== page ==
Both the government and contractors need a common framework to improve communication and cooperation among the parties that create, utilize, and manage modern systems so they can work in an integrated, coherent fashion. ISO/IEC 15288 is an international standard that provides this framework and covers the life cycle of human-made systems. This life cycle spans a system from idea conception to system retirement. ISO/IEC 15288 provides the processes for acquiring and supplying systems and for assessing and improving the life-cycle processes.

ISO/IEC 15288 defines outcomes that should result from the successful implementation of a Quality Management Process:

  • Organization quality management policies and procedures are defined.
  • Organization quality objectives are defined.
  • Accountability and authority for quality management are defined.
  • The status of customer satisfaction is monitored.
  • Appropriate action is taken when quality objectives are not achieved.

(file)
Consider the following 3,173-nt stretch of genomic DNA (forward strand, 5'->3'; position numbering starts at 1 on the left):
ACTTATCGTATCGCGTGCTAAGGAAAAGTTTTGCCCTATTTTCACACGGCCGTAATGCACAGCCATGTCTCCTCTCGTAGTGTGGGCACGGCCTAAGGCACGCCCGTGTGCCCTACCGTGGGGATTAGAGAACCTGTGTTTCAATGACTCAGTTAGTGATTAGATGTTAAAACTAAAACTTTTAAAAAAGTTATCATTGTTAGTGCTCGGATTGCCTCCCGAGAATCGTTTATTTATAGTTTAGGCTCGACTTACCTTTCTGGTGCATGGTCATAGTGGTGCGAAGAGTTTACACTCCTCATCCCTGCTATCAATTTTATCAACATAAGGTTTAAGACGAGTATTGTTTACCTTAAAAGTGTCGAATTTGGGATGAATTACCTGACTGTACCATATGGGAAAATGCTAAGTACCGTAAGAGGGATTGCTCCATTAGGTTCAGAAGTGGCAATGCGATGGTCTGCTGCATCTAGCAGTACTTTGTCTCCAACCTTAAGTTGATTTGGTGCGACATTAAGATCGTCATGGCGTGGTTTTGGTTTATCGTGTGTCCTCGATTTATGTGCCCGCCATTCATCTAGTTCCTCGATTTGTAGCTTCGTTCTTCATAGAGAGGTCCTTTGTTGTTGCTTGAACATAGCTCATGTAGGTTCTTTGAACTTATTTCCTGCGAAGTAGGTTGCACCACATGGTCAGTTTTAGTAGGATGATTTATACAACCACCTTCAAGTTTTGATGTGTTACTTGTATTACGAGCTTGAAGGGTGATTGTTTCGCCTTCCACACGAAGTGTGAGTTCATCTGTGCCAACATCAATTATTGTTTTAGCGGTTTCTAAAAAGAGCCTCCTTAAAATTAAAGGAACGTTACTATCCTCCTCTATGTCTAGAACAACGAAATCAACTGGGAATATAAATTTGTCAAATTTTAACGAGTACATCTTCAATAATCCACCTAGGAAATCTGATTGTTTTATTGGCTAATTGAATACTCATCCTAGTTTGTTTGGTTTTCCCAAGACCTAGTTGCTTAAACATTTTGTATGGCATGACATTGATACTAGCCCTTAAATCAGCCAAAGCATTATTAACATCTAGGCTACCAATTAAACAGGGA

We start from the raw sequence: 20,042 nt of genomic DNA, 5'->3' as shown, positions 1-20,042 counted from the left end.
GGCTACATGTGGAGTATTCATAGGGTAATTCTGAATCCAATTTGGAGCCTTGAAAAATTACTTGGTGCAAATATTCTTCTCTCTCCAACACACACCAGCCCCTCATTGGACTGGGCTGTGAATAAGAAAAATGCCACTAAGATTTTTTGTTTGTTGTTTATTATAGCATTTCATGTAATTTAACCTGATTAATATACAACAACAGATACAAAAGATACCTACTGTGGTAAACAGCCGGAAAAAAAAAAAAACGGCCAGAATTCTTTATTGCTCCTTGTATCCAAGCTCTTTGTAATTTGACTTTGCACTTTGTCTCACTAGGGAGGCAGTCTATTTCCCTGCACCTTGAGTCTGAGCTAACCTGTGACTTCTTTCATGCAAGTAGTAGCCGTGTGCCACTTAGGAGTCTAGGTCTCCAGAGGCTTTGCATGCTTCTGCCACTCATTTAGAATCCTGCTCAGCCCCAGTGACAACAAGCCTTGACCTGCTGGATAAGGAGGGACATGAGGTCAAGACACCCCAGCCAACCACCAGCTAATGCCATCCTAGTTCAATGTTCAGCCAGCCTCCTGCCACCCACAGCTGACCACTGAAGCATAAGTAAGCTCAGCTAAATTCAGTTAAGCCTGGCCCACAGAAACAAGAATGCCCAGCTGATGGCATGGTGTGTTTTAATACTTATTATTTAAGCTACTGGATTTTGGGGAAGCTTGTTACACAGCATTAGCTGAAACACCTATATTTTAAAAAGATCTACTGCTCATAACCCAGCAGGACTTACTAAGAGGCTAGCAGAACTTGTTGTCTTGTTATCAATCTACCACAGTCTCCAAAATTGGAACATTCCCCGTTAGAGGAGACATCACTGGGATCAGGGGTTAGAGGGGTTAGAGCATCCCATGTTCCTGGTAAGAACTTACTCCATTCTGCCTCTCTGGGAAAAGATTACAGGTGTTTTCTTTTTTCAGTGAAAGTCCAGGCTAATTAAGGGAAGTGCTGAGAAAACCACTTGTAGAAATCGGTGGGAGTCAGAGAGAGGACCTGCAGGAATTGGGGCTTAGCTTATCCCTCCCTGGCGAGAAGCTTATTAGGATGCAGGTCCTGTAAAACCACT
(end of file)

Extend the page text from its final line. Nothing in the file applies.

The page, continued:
Furthermore, the standard defines certain activities and tasks an implementation is expected to follow:

  • Plan quality management, which includes:
    • Establishing quality management policies, standards, and procedures.
    • Establishing organization quality management objectives based on business strategy for customer satisfaction.
    • Defining responsibilities and authority for implementation of quality management.
  • Assess quality management, which consists of:
    • Assessing and reporting customer satisfaction.
    • Conducting periodic reviews of project quality plans.
    • Monitoring the status of quality improvements on products and services.
  • Perform quality management corrective action, which consists of:
    • Planning corrective actions when quality management goals are not achieved.
    • Implementing corrective actions and communicating results through the organization.